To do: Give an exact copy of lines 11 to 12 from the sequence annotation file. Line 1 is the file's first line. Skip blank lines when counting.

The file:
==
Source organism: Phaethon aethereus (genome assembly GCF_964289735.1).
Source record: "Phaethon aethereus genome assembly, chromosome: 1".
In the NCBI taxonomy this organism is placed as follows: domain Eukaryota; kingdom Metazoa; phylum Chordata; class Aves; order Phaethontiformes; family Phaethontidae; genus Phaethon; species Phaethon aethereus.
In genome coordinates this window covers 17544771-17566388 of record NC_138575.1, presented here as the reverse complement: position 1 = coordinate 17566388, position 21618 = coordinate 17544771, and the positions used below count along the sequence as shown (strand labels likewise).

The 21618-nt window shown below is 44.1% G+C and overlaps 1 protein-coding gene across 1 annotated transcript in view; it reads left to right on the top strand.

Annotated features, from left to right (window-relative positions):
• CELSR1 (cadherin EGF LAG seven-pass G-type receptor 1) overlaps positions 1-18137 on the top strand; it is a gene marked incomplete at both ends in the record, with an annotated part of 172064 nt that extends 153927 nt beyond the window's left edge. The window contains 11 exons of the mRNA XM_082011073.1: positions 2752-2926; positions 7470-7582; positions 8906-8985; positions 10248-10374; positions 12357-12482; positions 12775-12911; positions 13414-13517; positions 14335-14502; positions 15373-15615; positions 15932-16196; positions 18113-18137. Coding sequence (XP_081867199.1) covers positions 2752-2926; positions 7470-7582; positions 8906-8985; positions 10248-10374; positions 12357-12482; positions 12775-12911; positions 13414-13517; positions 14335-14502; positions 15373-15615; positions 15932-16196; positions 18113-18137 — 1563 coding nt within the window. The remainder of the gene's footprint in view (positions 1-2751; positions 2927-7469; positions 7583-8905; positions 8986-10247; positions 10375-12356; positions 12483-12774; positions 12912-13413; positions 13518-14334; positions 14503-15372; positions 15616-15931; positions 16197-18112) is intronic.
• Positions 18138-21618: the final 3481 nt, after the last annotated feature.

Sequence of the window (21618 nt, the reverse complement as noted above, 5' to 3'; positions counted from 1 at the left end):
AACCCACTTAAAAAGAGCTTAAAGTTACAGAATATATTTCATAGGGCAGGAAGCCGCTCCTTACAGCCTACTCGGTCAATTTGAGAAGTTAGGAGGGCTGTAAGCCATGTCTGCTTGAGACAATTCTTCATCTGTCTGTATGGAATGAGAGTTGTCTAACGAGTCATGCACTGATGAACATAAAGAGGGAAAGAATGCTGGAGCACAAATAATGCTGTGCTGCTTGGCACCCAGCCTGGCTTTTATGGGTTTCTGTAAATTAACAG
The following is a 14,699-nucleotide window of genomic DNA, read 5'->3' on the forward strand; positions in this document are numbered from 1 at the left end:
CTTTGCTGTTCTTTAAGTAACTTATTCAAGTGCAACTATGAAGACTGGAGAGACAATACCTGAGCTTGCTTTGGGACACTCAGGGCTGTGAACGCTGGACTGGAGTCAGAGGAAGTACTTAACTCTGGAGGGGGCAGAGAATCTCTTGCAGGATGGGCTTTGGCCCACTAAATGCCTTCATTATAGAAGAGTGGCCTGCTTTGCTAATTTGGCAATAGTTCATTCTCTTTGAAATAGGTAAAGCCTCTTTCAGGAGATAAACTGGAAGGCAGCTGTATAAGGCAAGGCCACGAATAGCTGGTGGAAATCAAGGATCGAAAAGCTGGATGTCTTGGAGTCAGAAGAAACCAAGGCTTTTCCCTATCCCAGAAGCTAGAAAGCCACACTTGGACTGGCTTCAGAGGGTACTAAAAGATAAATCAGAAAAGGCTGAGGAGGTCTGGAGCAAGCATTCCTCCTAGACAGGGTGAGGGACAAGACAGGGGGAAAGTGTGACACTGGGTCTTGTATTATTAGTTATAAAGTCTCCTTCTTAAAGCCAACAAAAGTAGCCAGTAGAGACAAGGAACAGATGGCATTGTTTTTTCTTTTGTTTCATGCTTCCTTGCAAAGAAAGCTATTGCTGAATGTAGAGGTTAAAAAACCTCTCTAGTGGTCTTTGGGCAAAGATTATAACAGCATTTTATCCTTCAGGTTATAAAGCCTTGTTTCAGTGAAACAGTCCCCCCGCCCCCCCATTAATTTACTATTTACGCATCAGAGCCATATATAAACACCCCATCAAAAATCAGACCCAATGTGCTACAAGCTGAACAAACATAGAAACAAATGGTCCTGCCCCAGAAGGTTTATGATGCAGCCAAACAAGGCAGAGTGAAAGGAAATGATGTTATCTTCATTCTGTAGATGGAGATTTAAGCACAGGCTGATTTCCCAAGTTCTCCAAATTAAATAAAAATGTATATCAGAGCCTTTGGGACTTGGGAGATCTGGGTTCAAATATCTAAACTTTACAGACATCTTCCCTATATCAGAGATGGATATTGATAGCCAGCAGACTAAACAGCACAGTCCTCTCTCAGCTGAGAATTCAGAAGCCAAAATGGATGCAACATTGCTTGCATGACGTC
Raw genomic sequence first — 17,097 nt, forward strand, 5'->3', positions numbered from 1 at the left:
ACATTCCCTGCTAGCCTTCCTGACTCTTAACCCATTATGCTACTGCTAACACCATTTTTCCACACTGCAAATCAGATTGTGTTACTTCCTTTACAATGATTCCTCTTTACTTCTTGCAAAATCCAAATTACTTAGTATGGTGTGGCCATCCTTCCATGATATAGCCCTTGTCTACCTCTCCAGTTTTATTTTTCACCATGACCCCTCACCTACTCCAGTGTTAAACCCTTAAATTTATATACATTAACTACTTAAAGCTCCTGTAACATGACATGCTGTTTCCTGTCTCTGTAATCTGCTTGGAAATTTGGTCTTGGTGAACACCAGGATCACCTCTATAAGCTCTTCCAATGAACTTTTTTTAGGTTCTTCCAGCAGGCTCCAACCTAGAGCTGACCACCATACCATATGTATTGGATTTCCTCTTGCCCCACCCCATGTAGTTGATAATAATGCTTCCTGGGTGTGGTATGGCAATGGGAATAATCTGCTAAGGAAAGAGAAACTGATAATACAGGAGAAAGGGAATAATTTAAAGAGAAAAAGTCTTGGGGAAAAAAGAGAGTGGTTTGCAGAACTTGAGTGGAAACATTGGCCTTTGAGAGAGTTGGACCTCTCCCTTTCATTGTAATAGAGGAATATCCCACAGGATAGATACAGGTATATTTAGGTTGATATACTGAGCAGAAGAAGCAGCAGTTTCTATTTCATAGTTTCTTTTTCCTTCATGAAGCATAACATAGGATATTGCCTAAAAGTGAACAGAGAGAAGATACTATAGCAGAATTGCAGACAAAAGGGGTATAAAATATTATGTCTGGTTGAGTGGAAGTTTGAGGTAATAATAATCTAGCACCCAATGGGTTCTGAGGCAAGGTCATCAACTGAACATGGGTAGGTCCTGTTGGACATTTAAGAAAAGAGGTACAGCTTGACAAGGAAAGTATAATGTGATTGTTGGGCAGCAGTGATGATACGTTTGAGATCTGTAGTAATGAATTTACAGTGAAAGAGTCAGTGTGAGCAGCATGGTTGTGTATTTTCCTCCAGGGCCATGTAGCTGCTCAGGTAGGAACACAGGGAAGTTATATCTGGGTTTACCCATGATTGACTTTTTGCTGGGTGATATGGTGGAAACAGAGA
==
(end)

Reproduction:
The following is a 14,699-nucleotide window of genomic DNA, read 5'->3' on the forward strand; positions in this document are numbered from 1 at the left end:
CTTTGCTGTTCTTTAAGTAACTTATTCAAGTGCAACTATGAAGACTGGAGAGACAATACCTGAGCTTGCTTTGGGACACTCAGGGCTGTGAACGCTGGACTGGAGTCAGAGGAAGTACTTAACTCTGGAGGGGGCAGAGAATCTCTTGCAGGATGGGCTTTGGCCCACTAAATGCCTTCATTATAGAAGAGTGGCCTGCTTTGCTAATTTGGCAATAGTTCATTCTCTTTGAAATAGGTAAAGCCTCTTTCAGGAGATAAACTGGAAGGCAGCTGTATAAGGCAAGGCCACGAATAGCTGGTGGAAATCAAGGATCGAAAAGCTGGATGTCTTGGAGTCAGAAGAAACCAAGGCTTTTCCCTATCCCAGAAGCTAGAAAGCCACACTTGGACTGGCTTCAGAGGGTACTAAAAGATAAATCAGAAAAGGCTGAGGAGGTCTGGAGCAAGCATTCCTCCTAGACAGGGTGAGGGACAAGACAGGGGGAAAGTGTGACACTGGGTCTTGTATTATTAGTTATAAAGTCTCCTTCTTAAAGCCAACAAAAGTAGCCAGTAGAGACAAGGAACAGATGGCATTGTTTTTTCTTTTGTTTCATGCTTCCTTGCAAAGAAAGCTATTGCTGAATGTAGAGGTTAAAAAACCTCTCTAGTGGTCTTTGGGCAAAGATTATAACAGCATTTTATCCTTCAGGTTATAAAGCCTTGTTTCAGTGAAACAGTCCCCCCGCCCCCCCATTAATTTACTATTTACGCATCAGAGCCATATATAAACACCCCATCAAAAATCAGACCCAATGTGCTACAAGCTGAACAAACATAGAAACAAATGGTCCTGCCCCAGAAGGTTTATGATGCAGCCAAACAAGGCAGAGTGAAAGGAAATGATGTTATCTTCATTCTGTAGATGGAGATTTAAGCACAGGCTGATTTCCCAAGTTCTCCAAATTAAATAAAAATGTATATCAGAGCCTTTGGGACTTGGGAGATCTGGGTTCAAATATCTAAACTTTACAGACATCTTCCCTATATCAGAGATGGATATTGATAGCCAGCAGACTAAACAGCACAGTCCTCTCTCAGCTGAGAATTCAGAAGCCAAAATGGATGCAACATTGCTTGCATGACGTC